In Hong Kong, a Shallow Blog of Reconciliation Has Deep Implications


(Image Courtesy of Apple Daily)

“Do Hong Kong people detest all mainlanders? No! Basically, we resent those whom our mainland brothers also resent: the ‘rich rednecks’(土豪), who are loud everywhere they go, have no taste, and are bad-mannered and self-centered.”

This is a quote from a widely read post on WeChat this week which is supposedly written by a Hong Kong author. The post is a response to an earlier incident that has once again rattled the cyberspace in both Hong Kong and mainland China.

On Mar 9, video footage of an act of aggression against innocent passers-by in Tuen Mun, Hong Kong, started to spread on social media. In the video, a group of Hong Kong youngsters, some of them masked, were shown bullying a woman and her little daughter from mainland China, whom they considered “parallel traders.” The little girl was terribly scared while her mother angrily quarreled with the offenders. There are also reports about the same group of bullies going after an old man who later turned out to be a native.

This is just another episode of the ominous drama that has been unfolding in front of the eyes of this country in recent years, from the milk powder frenzy to ugly confrontations at popular shopping locations, where Hong Kong nativists harassed shoppers from mainland China with abusive languages such as “locusts”. Even though many incidents look trivial in the details (some of them concern individual mainlanders’ etiquette in public space), when amplified by print and social media, the collective effect is a rapid alienation of the two communities (mainland and Hong Kong) from each other.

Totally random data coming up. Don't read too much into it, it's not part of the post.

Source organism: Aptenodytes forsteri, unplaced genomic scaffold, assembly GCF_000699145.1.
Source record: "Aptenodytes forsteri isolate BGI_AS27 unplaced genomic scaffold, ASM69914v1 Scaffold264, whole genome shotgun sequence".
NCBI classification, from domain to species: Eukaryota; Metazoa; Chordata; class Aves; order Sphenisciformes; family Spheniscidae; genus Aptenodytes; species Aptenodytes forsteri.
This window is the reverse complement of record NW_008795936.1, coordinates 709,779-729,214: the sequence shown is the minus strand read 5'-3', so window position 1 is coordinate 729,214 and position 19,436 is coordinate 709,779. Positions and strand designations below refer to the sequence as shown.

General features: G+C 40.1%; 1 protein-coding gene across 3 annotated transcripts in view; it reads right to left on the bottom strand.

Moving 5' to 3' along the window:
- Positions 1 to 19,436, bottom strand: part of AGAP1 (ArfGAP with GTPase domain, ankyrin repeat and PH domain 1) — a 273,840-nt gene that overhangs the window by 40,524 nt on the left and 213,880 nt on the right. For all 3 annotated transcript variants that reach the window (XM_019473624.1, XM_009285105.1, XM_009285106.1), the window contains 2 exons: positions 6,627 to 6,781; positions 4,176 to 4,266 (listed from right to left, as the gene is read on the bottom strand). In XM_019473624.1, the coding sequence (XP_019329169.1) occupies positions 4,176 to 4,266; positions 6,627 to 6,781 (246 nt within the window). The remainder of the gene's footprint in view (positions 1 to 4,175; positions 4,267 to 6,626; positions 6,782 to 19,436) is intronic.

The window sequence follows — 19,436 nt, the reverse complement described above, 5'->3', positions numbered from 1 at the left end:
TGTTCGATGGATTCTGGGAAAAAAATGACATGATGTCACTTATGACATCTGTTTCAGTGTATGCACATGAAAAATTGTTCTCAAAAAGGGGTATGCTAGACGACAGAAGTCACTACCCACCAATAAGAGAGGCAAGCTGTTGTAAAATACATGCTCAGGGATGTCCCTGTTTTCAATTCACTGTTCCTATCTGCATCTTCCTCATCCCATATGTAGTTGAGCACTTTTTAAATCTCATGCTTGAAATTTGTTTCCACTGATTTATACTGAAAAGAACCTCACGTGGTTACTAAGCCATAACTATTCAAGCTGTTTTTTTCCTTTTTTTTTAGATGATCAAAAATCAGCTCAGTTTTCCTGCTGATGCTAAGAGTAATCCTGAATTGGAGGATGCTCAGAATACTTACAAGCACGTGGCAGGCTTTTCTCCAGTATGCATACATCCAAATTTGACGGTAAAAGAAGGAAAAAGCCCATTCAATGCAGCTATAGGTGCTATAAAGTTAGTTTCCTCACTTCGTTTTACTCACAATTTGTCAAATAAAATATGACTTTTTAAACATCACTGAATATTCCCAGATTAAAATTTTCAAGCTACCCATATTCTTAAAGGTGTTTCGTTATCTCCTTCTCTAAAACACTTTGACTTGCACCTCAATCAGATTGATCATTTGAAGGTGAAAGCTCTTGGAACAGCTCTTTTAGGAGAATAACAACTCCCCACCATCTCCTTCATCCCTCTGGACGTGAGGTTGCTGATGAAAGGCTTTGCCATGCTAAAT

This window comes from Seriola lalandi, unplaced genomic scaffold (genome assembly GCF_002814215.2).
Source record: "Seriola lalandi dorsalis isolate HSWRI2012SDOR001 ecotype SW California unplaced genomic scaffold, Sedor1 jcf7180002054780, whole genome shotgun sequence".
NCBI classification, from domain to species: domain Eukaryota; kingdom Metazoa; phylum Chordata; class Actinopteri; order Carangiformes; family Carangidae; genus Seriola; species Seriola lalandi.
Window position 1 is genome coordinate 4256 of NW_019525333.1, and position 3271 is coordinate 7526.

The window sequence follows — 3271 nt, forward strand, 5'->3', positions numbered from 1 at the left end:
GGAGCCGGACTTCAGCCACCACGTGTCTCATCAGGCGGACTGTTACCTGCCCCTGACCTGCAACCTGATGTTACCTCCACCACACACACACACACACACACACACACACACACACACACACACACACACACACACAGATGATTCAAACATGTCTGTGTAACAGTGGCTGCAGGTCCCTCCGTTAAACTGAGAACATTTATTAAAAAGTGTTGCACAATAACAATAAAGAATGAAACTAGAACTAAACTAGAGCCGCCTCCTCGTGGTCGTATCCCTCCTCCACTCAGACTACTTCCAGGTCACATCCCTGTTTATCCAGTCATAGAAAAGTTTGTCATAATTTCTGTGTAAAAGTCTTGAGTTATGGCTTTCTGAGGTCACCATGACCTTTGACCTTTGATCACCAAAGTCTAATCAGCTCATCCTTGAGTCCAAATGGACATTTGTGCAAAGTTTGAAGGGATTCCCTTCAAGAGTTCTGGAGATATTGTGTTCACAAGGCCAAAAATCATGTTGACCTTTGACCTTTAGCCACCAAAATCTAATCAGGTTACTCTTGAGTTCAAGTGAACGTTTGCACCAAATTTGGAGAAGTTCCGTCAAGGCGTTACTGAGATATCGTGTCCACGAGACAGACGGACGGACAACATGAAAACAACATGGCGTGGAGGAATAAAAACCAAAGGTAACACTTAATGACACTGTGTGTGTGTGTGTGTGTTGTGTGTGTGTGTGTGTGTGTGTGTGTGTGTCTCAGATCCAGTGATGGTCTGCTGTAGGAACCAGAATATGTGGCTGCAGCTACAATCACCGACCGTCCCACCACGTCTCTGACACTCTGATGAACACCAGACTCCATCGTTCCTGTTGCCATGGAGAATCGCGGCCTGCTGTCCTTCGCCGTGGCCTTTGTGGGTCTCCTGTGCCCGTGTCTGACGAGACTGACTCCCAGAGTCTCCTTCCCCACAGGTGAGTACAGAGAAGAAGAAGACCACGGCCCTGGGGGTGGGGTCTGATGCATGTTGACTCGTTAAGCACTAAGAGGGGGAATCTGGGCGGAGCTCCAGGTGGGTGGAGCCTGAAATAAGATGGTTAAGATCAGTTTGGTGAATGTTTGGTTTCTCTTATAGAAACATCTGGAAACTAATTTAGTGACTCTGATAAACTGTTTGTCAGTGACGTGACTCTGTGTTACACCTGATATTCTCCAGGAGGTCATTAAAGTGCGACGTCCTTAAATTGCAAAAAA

New incidents like the one on Mar 9 only rubs salt in the old wound. Not surprisingly, the Chinese cyberspace is filled with vitriolic comments and abuses that do not deserve much analysis. What interest me more are the spontaneous attempts at reconciliation on social media, which are different from the official posturing and clumsy off-line efforts. Some of such attempts use the usual tactic of distancing the “mainstream Hong Kong society” from the obvious act of extreme, showing evidence that the majority of the Hong Kong public condemns such behaviors. Even though it might be true in this particular case, it has limited effect on mainland Chinese netizens who have long associated the perceived hostility with the Hong Kong society as a whole. Some liberal commentators on Weibo tried to discount the mainlanders’ indignation by challenging them about their reactions to atrocities within the mainland. But such a provocative stance only further agitates those who are rightly offended.

This is when the aforementioned WeChat post appeared. To turn around a prevailing mood of mutual resentment, the author makes use of a story that happened almost in parallel with the bullying incident: a mainland laborer in transit from Singapore was stranded at Hong Kong International Airport after he missed his next flight. The man was so hungry that he pulled out an electric rice cooker from his luggage to cook meal in the middle of the airport. But instead of scolding him for “bad manners”, the local people extended helping hands to him after learning of his misfortune. Building on such a show of goodwill by the Hong Kong public, the author tries to strike a tone of reconciliation by invoking a vague sense of “class solidarity” as is shown by the quote at the beginning. By explaining the resentment in such terms, the author seems to be appealing to a sentiment on the mainland (a general loathing toward the newly rich) that he believes cuts across the Hong Kong/mainland divide. What the post also does, though, is throwing the entire Occupy movement under the bus in order to appease the uneasy mainlanders (“Most of Hong Kong people don’t care about politics. Only a tiny bunch of them gets ‘high’ with such things — and they had all shown up at last year’s Occupy Central activities.”).